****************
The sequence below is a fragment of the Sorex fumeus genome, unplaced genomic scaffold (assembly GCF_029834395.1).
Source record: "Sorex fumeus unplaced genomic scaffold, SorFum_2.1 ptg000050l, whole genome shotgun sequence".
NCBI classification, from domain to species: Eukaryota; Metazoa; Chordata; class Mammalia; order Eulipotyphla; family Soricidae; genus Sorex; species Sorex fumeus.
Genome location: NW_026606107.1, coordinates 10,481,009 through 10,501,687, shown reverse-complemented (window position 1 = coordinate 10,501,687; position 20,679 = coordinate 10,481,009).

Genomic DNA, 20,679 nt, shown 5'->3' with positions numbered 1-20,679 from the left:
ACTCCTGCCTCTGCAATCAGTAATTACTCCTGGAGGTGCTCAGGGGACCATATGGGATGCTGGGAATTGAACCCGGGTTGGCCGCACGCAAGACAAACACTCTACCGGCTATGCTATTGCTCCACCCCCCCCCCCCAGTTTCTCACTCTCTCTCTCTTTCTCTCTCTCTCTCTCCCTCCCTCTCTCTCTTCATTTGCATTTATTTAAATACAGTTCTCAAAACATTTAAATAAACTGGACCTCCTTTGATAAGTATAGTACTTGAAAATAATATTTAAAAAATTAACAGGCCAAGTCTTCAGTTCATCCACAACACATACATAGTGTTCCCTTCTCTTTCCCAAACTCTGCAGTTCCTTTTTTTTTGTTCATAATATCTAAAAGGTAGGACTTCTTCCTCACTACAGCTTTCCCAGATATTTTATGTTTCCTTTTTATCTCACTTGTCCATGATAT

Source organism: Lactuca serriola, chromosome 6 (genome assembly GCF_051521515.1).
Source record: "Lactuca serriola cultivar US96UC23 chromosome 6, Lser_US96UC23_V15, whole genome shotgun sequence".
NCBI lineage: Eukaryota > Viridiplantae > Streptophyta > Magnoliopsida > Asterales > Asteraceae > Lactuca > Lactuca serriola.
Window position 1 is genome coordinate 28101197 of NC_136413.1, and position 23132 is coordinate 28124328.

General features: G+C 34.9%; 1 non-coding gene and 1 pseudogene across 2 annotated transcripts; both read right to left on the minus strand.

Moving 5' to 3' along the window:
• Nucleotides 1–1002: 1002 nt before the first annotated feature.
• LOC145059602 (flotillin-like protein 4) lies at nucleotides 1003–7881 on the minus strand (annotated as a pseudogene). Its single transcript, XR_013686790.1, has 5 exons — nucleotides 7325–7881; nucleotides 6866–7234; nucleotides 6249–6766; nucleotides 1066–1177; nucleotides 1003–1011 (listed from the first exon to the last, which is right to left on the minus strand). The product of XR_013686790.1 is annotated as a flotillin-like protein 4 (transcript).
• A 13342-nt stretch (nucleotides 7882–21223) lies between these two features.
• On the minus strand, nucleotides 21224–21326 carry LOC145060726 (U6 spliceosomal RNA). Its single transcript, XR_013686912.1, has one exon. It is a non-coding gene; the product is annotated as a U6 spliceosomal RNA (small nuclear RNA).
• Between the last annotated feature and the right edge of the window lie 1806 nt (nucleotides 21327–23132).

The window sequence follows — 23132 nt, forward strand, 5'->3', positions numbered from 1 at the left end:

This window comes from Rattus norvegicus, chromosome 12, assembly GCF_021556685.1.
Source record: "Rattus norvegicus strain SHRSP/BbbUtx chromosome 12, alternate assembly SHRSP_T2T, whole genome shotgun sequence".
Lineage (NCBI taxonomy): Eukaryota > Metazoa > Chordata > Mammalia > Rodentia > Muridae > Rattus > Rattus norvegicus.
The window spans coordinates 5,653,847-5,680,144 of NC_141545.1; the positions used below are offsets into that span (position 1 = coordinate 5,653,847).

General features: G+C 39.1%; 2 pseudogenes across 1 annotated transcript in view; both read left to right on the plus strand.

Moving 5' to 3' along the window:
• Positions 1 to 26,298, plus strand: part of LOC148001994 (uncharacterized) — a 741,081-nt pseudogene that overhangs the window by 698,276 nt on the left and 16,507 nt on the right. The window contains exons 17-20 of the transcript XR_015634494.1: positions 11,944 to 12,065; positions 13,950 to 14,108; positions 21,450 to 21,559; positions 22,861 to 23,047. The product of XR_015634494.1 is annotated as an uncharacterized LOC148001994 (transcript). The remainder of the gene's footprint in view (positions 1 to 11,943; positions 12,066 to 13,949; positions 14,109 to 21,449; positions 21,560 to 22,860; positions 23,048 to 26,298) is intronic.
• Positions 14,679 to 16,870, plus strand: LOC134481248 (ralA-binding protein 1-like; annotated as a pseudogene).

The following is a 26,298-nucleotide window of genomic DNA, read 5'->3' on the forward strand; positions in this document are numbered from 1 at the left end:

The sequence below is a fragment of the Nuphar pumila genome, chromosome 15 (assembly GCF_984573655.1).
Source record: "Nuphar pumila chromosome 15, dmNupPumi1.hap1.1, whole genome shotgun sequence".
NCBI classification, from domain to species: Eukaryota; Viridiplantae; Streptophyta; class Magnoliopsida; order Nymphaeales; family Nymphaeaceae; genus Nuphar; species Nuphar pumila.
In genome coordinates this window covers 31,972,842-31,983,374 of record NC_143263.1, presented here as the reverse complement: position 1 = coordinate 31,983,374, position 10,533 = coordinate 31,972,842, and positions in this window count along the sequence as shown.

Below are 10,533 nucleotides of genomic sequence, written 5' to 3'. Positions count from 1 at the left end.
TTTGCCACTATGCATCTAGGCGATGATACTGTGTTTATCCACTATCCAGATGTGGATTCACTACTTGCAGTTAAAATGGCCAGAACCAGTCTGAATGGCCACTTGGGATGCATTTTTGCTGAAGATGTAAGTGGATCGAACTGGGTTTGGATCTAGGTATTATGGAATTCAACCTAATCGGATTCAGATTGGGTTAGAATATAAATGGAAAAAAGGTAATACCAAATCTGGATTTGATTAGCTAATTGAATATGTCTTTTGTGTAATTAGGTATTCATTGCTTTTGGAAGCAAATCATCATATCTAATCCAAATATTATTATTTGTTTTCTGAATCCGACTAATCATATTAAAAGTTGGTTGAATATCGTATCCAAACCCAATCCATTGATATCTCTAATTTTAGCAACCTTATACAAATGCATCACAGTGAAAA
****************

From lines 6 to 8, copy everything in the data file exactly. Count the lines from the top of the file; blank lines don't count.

ACTCCTGCCTCTGCAATCAGTAATTACTCCTGGAGGTGCTCAGGGGACCATATGGGATGCTGGGAATTGAACCCGGGTTGGCCGCACGCAAGACAAACACTCTACCGGCTATGCTATTGCTCCACCCCCCCCCCCCAGTTTCTCACTCTCTCTCTCTTTCTCTCTCTCTCTCTCCCTCCCTCTCTCTCTTCATTTGCATTTATTTAAATACAGTTCTCAAAACATTTAAATAAACTGGACCTCCTTTGATAAGTATAGTACTTGAAAATAATATTTAAAAAATTAACAGGCCAAGTCTTCAGTTCATCCACAACACATACATAGTGTTCCCTTCTCTTTCCCAAACTCTGCAGTTCCTTTTTTTTTGTTCATAATATCTAAAAGGTAGGACTTCTTCCTCACTACAGCTTTCCCAGATATTTTATGTTTCCTTTTTATCTCACTTGTCCATGATAT

Source organism: Lactuca serriola, chromosome 6 (genome assembly GCF_051521515.1).
Source record: "Lactuca serriola cultivar US96UC23 chromosome 6, Lser_US96UC23_V15, whole genome shotgun sequence".